Italy and reverse retirement: Should I stay or go?

Annamaria Borelli, a native of New Jersey, has lived in Italy for 13 years.
Annamaria Borelli, a native of New Jersey, has lived in Italy for 13 years.

(Director’s note: Annamaria Borelli adores her life in Puglia but the economic realities of being an expat in Italy are starting to hit home. She faces a tough decision. The guest blogger explains her dilemma.)

BARI, Italy — As I sit in my favorite bar in Bari, Bar Imbriani, and sip my wine and eat what might have been the most divine parmigiana of my life, I was contemplating a concept: Retirement in reverse.

What is retirement in reverse? Well, fellow readers, my life.  The life of a woman who escaped to Italy at age 24 and at age 37 can’t seem to tear herself away even when the work prospects look bleak.  I have the financial responsibility to go back home and get myself some proper employment.  I have the obligation to my soul to continue on this roller coaster that is life in Italy. If I’m living under a bridge at 80, well that’s my own fault.

So, what is retirement in reverse?  It is being able to enjoy your life before you get old. Let’s face it. The jobs I’ve had in Italy, the salary they offer, you can make that in a week in the U.S.  I cannot tell my friends or family in the States what I make because they would laugh in my face.

Summertime, and the livin’ is easy

Life in Puglia

Summer in Puglia is like paradise on Earth.  Well, it’s Hell if you consider the intense heat. Everything else around it is beautiful.  The beaches, the food, the scenery and all for a low cost. Even if the prices do get jacked up in the summer.

I have seen some beautiful beaches in Italy: Sardinia, Salento, Monte Argentario and Capalbio in Tuscany to name a few.  The possibility of being able to do this at 25 instead of 75 is huge.  You are more mobile, you can actually run and you can truly enjoy the landscape.  You can swim, go on hikes (if that’s your thing). You can walk without back pain.  So why aren’t more people doing this?  Why does it have to be in reverse?

The natural progression of life.

Life in Italy is different

I think in 2024 things are changing.  The classic lifestyle of having children and settling down is becoming less common.  I don’t think that is the case in Southern Italy, however. I think in a more open-minded society different lifestyle choices aren’t as frowned upon.  It’s true that in an Ango-Saxon context there is a more linear progression with a certain timeframe.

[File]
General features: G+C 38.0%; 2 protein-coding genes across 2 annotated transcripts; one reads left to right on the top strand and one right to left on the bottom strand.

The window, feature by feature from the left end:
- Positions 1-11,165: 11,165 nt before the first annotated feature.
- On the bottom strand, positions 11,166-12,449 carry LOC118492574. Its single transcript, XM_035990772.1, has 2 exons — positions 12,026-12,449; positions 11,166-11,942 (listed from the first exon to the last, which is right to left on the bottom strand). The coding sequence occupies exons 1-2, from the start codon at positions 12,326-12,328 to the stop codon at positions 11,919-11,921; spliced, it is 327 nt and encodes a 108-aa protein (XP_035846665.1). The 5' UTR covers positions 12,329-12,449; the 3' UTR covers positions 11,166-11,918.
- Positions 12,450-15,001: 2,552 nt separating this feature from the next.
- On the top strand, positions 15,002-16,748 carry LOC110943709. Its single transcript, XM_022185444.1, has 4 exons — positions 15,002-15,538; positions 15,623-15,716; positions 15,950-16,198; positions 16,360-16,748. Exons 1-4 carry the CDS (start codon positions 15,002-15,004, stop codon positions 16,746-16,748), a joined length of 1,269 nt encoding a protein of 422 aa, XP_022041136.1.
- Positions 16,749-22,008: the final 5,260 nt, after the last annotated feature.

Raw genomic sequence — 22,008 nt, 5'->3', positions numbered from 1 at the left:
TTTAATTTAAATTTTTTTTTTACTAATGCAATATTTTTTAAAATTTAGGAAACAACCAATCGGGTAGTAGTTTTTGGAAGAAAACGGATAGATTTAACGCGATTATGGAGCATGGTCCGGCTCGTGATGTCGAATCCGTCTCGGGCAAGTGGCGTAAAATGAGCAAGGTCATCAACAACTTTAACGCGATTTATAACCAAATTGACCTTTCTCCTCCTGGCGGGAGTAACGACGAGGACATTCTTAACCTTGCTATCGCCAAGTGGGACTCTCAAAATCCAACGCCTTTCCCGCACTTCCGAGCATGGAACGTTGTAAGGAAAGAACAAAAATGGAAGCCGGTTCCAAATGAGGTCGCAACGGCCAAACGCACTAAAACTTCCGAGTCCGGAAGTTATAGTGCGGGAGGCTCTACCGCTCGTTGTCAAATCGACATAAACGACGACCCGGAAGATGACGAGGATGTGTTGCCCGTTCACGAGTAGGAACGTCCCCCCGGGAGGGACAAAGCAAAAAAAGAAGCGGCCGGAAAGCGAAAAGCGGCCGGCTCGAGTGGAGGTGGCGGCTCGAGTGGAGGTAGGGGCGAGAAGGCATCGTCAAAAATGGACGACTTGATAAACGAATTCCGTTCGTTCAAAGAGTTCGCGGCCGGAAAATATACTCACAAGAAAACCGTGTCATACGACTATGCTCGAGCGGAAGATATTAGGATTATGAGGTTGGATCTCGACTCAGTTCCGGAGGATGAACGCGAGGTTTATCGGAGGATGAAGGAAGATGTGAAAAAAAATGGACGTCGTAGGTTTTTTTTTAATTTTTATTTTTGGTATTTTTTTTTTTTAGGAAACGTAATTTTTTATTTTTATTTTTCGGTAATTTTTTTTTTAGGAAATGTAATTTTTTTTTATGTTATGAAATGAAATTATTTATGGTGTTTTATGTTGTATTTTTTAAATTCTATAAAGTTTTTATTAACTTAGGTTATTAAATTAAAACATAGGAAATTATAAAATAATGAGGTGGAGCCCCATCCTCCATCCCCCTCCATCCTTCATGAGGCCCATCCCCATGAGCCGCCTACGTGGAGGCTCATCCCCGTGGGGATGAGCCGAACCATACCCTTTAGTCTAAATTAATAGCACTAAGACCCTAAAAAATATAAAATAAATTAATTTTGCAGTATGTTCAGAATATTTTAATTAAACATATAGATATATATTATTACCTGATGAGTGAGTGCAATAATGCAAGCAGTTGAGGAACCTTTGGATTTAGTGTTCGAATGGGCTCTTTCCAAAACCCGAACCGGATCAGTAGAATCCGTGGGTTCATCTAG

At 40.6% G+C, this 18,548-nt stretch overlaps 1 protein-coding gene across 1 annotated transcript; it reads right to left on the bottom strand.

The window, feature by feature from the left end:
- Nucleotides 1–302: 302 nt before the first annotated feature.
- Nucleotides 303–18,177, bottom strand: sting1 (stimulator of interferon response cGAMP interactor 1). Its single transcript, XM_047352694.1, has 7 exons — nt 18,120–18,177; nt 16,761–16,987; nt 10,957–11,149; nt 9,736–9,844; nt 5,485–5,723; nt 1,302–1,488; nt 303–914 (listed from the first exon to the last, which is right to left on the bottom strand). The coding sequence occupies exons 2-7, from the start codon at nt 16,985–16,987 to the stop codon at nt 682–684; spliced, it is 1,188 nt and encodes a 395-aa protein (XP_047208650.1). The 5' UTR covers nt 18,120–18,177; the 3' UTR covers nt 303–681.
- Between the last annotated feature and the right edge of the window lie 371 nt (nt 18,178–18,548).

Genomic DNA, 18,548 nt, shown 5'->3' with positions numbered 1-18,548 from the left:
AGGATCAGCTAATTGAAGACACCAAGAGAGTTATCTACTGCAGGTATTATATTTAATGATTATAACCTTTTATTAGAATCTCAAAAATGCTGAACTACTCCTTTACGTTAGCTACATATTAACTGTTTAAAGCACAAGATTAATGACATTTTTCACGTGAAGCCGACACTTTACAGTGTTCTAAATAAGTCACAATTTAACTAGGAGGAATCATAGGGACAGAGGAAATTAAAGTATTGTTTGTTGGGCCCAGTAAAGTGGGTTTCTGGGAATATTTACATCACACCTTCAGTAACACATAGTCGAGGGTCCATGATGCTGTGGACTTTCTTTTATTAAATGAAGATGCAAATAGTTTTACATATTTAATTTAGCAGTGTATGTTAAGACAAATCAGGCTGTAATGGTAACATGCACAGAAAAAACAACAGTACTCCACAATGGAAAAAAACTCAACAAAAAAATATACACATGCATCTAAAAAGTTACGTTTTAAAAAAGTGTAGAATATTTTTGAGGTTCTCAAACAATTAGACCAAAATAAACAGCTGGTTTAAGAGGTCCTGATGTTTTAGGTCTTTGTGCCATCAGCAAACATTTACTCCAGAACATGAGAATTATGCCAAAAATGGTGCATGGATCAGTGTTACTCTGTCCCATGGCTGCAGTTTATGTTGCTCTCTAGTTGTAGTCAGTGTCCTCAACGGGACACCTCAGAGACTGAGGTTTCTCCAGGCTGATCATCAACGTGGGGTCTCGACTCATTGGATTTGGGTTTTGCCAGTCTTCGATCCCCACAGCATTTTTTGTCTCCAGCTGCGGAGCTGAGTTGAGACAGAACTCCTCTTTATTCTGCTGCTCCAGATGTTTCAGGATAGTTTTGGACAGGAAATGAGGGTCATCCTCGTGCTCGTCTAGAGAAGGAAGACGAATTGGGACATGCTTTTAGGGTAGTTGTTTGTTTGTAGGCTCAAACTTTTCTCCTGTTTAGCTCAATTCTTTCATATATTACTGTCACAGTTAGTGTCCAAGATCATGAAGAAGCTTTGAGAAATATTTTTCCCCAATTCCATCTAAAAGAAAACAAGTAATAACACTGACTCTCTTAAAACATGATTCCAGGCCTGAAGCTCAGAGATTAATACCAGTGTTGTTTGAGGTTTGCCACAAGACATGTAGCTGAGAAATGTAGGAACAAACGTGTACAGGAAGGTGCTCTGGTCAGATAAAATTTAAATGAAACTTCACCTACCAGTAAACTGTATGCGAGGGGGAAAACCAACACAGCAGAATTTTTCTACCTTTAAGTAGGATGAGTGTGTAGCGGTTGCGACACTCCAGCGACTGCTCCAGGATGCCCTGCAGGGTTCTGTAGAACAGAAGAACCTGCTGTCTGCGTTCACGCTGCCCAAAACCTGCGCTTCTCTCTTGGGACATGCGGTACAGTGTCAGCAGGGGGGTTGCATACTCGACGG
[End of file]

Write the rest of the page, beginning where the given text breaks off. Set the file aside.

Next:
I have heard here “piano piano (slowly, slowly).” Go at your own pace.  I have seen grown men in their parents’ houses until they’re 40 and need to find someone else to iron their shirts.

At least there is the benefit of sex in this new arrangement.  However, I wanted to explore.  I have had boyfriends, opportunities to settle, but there was something always pushing me to explore: a new place, a new person, a new idea.

Some people say when you alter this natural progression of life you are running away from something.  Maybe.  However, when I’m 80 and can’t move I can remember, “Damn I was hot in that bikini swimming in Salento.”  “How amazing was that parmigiana that time in Bari?”

These experiences you can’t get back. They are priceless.  Of course, it can’t last forever.  At 37 you must look at reality in the face and settle down.  What are some of the pitfalls and downsides of reverse retirement?

Downside of reverse retirement

Well, how can you buy a house without money?  If you are lucky to have a hefty savings your parents left you then you are lucky.  If you don’t, you risk not having enough money to live. This lifestyle needs to be given some kind of sell-by date.  You can’t live like this forever. Or can you?

This is what I tell myself, but some people want to continue in this life of instability and uncertainty. Which is worse? Instability and uncertainty or being 80 and never seeing Paris, or taking that trip, or doing that thing?

Another downside is having to really buckle down when you decide to end a life of being a travel nomad and make up for the lost time in terms of finances.  If I think of all the money I blew renting in Rome, it makes me sick.  I did the math, and it could have been a down payment on a house.

However, at the time, my thoughts were elsewhere, and I had no idea how to manage the housing market.  A woman alone, in Italy, a foreigner, managing it with no experience?  I would have gotten taken for a ride, and not a fun one.

The sabbatical

So, who am I to say if this is the correct way to live? What I do think is great is to maybe take that sabbatical year. See if you can take a break and see what is out there.  If it’s not better than what you have you can go back, but I say always give yourself that possibility.  Even if you get rejected, even if it doesn’t work, you get more no’s than a yes, it’s experience. It’s living. It’s life.

Should I say or should I go? This is my daily anthem.  It’s very difficult to leave Italy.  In terms of finances, I should have left five years ago.  Why do we rough it out? You have to have a heart to heart with yourself and come to terms with what is really important for you.

I am still making this decision, so the only advice I can give is apply.  Apply to different jobs, apply to jobs in Europe and in the States if you are a dual citizen,and then base it on how much you want to pursue that new job opportunity.

I ask myself the question, “Will my 50-year-old self hate me?” It’s a process, but with time, patience and a nice plate of orecchiette, the right decision will come.  As they say in Italian “Dove c’è speranza c’è vita.” (Where there is life, there is hope.)